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Raulerson Hospital
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Advance Directives

What is an advance directive?

It is a written or oral statement about how you want medical decisions made should you not be able to make them yourself and/or it can express your wish to make an anatomical donation after death. Some people make advance directives when they are diagnosed with a life-threatening illness. Others put their wishes into writing while they are healthy, often as part of their estate planning.

Three types of advance directives are:

  • A Living Will
  • A Health Care Surrogate Designation
  • An Anatomical Donation

You might choose to complete one, two, or all three of these forms.

What is a living will?

It is a written or oral statement of the kind of medical care you want or do not want if you become unable to make your own decisions. It is called a living will because it takes effect while you are still living.

You may wish to speak to your health care provider or attorney to be certain you have completed the living will in a way that your wishes will be understood.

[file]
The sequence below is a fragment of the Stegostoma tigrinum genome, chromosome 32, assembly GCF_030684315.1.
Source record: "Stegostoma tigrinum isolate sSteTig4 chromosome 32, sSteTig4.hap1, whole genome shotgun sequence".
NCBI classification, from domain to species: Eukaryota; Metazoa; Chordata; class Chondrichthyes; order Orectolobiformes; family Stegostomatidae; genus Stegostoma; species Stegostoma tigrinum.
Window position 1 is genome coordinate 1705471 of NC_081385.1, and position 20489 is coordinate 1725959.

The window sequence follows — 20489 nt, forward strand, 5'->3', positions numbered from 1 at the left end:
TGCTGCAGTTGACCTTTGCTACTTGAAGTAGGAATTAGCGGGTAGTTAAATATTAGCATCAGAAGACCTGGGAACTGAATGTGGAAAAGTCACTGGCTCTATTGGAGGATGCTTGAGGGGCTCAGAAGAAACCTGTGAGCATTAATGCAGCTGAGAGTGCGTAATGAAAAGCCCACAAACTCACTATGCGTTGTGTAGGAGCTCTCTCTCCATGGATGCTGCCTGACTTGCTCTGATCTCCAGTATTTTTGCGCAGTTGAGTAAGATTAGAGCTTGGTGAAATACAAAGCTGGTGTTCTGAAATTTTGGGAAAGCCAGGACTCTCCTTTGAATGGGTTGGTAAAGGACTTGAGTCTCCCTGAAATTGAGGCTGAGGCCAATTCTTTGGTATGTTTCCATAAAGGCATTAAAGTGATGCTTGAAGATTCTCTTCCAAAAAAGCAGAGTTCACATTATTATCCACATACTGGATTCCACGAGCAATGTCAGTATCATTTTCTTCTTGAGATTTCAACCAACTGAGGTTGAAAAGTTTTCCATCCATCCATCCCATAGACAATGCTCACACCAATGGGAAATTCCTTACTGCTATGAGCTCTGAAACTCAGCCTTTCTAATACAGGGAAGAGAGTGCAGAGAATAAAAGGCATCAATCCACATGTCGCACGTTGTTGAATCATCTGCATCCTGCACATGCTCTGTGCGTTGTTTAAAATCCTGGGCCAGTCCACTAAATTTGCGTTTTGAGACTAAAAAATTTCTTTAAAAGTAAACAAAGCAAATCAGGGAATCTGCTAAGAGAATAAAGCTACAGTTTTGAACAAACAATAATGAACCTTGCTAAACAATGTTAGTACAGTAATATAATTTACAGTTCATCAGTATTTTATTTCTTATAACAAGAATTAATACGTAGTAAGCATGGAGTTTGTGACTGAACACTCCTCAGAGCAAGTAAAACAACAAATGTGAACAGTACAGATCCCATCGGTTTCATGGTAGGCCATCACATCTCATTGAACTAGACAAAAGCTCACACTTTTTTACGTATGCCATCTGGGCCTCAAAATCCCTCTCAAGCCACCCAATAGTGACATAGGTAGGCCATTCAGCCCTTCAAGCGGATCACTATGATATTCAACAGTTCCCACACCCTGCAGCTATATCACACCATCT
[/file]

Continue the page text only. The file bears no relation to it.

What is a health care surrogate designation?

It is a document naming another person as your representative to make medical decisions for you if you are unable to make them yourself. You can include instructions about any treatment you want or do not want, similar to a living will. You can also designate an alternate surrogate.

What is an anatomical donation?

It is a document that indicates your wish to donate, at death, all or part of your body. This can be an organ and tissue donation to persons in need, or donation of your body for training of health care workers. You can indicate your choice to be an organ donor by designating it on your driver’s license or state identification card (at your nearest driver’s license office), signing a uniform donor form (seen elsewhere

There are several things to consider in creating an advance directive.

  • Check state laws regarding living wills and durable powers of attorney for health care.
  • Put your wishes in writing and be as specific as possible.
  • Sign and date your advance directive and have it notarized if necessary.
  • Keep a card in your wallet stating that you have an advance directive and where to find it.
  • Give your health care provider a copy for your medical records.
  • If you use a Durable Power Of Attorney for health care, give your proxy a copy also. Discuss your advance directive with family and friends.
  • Give a copy to anyone who might be notified in an emergency.

There are some other special issues you may wish to consider as well.

  • A "Do Not Resuscitate" (DNR) order allows you to refuse attempts to restore heartbeat.
  • Organ donation allows you to donate specific organs or your entire body through your advance directive.

In addition to pain management controls, you may request or refuse a variety of specific medical procedures.